Recent spiking network models of Bayesian inference and unsupervised learning frequently assume either inputs to arrive in a special format or employ complex computations in neuronal activation functions and synaptic plasticity rules. Here we show in a rigorous mathematical treatment how homeostatic processes, which have previously received little attention in this context, can overcome common theoretical limitations and facilitate the neural implementation and performance of existing models. In particular, we show that homeostatic plasticity can be understood as the enforcement of a 'balancing' posterior constraint during probabilistic inference and learning with Expectation Maximization. We link homeostatic dynamics to the theory of variational inference, and show that nontrivial terms, which typically appear during probabilistic inference in a large class of models, drop out. We demonstrate the feasibility of our approach in a spiking Winner-Take-All architecture of Bayesian inference and learning. Finally, we sketch how the mathematical framework can be extended to richer recurrent network architectures. Altogether, our theory provides a novel perspective on the interplay of homeostatic processes and synaptic plasticity in cortical microcircuits, and points to an essential role of homeostasis during inference and learning in spiking networks.
Recent extensions of the Perceptron, as e.g. the Tempotron, suggest that this theoretical concept is highly relevant also for understanding networks of spiking neurons in the brain. It is not known, however, how the computational power of the Perceptron and of its variants might be accomplished by the plasticity mechanisms of real synapses. Here we prove that spike-timing-dependent plasticity having an anti-Hebbian form for excitatory synapses as well as a spike-timing-dependent plasticity of Hebbian shape for inhibitory synapses are sufficient for realizing the original Perceptron Learning Rule if the respective plasticity mechanisms act in concert with the hyperpolarisation of the post-synaptic neurons. We also show that with these simple yet biologically realistic dynamics Tempotrons are efficiently learned. The proposed mechanism might underly the acquisition of mappings of spatio-temporal activity patterns in one area of the brain onto other spatio-temporal spike patterns in another region and of long term memories in cortex.
We reexamine in this article the conceptual and mathematical framework for understanding the organization of plasticity in spiking neural networks. We propose that inherent stochasticity enables synaptic plasticity to carry out probabilistic inference by sampling from a posterior distribution of synaptic parameters. This view provides a viable alternative to existing models that propose convergence of synaptic weights to maximum likelihood parameters. It explains how priors on weight distributions and connection probabilities can be merged optimally with learned experience. In simulations we show that our model for synaptic plasticity allows spiking neural networks to compensate continuously for unforeseen disturbances. Furthermore it provides a normative mathematical framework to better understand the permanent variability and rewiring observed in brain networks.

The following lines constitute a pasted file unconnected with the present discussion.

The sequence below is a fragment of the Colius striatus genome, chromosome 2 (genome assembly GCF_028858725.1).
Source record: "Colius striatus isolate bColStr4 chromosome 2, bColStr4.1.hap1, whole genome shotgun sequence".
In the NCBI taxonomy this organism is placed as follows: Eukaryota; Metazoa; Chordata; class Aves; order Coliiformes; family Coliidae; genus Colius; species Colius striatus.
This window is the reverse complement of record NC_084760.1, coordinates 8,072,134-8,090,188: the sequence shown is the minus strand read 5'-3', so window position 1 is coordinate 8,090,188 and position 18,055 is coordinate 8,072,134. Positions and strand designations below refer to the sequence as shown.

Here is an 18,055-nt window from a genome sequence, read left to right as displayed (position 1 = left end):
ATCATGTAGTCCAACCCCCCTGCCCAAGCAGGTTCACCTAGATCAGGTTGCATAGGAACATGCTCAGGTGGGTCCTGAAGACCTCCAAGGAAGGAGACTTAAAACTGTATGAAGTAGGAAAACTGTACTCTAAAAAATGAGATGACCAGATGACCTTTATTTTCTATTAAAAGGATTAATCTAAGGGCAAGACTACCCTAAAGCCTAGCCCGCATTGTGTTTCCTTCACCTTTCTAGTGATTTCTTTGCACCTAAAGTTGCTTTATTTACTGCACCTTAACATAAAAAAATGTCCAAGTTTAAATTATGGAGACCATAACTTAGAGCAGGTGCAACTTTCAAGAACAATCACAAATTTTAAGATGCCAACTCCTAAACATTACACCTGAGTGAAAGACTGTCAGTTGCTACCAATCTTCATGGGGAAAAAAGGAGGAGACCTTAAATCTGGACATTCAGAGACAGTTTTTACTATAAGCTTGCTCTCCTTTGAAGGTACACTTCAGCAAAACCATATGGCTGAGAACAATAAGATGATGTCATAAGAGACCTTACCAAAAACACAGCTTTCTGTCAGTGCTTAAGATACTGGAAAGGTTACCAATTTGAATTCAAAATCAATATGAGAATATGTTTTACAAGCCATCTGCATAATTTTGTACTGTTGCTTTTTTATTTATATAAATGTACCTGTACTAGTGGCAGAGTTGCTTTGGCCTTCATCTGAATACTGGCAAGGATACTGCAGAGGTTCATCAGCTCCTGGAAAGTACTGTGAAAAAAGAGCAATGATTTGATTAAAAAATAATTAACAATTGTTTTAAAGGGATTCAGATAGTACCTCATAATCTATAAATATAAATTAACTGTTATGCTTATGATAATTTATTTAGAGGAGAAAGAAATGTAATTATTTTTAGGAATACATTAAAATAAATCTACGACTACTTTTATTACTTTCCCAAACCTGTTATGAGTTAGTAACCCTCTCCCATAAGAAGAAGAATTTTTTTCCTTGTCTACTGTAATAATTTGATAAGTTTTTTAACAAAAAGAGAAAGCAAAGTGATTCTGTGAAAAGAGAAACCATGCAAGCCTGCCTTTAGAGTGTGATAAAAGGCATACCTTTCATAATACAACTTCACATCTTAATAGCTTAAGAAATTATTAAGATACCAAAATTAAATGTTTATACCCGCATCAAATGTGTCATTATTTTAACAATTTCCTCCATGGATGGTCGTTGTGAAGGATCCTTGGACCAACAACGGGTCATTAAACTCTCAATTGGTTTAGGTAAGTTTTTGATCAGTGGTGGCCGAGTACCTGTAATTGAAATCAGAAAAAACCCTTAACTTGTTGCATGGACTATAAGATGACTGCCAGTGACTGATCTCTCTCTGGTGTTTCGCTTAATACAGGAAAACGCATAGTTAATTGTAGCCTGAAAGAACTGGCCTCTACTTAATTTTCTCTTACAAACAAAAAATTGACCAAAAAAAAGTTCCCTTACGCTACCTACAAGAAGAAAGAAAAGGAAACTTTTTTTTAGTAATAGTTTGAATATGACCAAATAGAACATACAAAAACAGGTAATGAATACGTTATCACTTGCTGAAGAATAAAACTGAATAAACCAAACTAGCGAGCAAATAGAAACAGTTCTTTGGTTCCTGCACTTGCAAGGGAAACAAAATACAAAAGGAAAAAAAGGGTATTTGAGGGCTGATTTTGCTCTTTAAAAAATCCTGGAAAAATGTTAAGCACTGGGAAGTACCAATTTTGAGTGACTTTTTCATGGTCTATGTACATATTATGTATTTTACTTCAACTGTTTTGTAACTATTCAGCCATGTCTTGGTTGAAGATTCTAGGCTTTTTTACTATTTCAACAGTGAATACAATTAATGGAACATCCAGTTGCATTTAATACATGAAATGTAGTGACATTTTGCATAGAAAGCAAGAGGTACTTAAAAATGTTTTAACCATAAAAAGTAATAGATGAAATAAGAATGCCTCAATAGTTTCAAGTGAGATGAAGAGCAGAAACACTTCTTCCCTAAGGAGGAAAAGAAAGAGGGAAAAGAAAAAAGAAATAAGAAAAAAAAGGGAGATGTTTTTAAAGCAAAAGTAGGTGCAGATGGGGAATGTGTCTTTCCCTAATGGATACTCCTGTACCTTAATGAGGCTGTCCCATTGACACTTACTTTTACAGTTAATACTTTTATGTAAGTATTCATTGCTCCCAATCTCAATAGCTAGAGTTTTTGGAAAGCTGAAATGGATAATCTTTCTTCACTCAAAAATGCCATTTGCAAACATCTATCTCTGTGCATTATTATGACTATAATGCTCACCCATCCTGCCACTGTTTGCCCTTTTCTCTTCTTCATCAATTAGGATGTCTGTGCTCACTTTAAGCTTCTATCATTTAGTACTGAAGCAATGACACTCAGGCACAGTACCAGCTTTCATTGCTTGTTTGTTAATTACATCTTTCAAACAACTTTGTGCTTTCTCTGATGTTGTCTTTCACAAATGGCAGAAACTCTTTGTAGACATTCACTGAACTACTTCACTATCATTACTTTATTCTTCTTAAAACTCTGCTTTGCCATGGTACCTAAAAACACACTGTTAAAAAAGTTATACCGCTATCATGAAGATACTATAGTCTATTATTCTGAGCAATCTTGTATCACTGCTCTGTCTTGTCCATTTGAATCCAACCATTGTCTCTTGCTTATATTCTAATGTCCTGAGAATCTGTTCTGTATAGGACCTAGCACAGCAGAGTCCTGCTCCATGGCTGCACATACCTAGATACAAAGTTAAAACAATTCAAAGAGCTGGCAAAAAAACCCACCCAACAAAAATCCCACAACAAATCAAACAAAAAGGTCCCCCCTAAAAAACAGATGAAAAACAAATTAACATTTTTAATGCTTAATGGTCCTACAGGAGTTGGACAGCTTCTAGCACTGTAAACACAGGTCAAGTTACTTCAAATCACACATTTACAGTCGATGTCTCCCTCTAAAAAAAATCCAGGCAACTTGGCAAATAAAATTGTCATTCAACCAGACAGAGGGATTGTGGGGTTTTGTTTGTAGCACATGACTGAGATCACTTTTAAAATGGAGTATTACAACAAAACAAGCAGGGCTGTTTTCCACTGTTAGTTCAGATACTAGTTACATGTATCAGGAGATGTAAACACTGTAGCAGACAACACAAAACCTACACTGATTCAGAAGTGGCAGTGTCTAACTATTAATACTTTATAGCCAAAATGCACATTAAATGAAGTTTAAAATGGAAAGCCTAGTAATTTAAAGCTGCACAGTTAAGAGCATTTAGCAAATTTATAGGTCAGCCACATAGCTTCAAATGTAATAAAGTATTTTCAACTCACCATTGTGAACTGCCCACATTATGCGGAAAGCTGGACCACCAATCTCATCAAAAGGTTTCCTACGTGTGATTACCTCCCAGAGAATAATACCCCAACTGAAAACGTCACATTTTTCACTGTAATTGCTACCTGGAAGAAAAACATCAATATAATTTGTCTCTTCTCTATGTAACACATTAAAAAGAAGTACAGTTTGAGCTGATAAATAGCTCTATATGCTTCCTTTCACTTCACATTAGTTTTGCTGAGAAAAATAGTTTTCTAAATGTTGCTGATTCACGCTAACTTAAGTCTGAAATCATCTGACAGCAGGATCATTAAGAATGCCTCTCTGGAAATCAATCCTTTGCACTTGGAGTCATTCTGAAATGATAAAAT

Experience constantly shapes neural circuits through a variety of plasticity mechanisms. While the functional roles of some plasticity mechanisms are well-understood, it remains unclear how changes in neural excitability contribute to learning. Here, we develop a normative interpretation of intrinsic plasticity (IP) as a key component of unsupervised learning. We introduce a novel generative mixture model that accounts for the class-specific statistics of stimulus intensities, and we derive a neural circuit that learns the input classes and their intensities. We will analytically show that inference and learning for our generative model can be achieved by a neural circuit with intensity-sensitive neurons equipped with a specific form of IP.
Hippocampal CA3 is crucial for long-term associative memory. CA3 has heavily recurrent connectivity, and memories are thought to be stored as the pattern of synaptic weights in CA3. However, despite the well-known importance of the hippocampus for memory storage and retrieval, up until now, spiking neural network models of this crucial function only exist as small-scale, proof-of-concept models. Our work is the first to develop a biologically plausible spiking neural network model of hippocampus memory encoding and retrieval, with over two orders-of-magnitude as many neurons in CA3 as previous models. It is also the first to investigate the effect of neurogenesis in the dentate gyrus on a spiking model of CA3. Using this model, we first show that a recently developed plasticity rule is crucial for good encoding and retrieval. Then, we show how neural properties related to neurogenesis and neuronal death enhance storage and retrieval of associative memories in the recurrently connected CA3.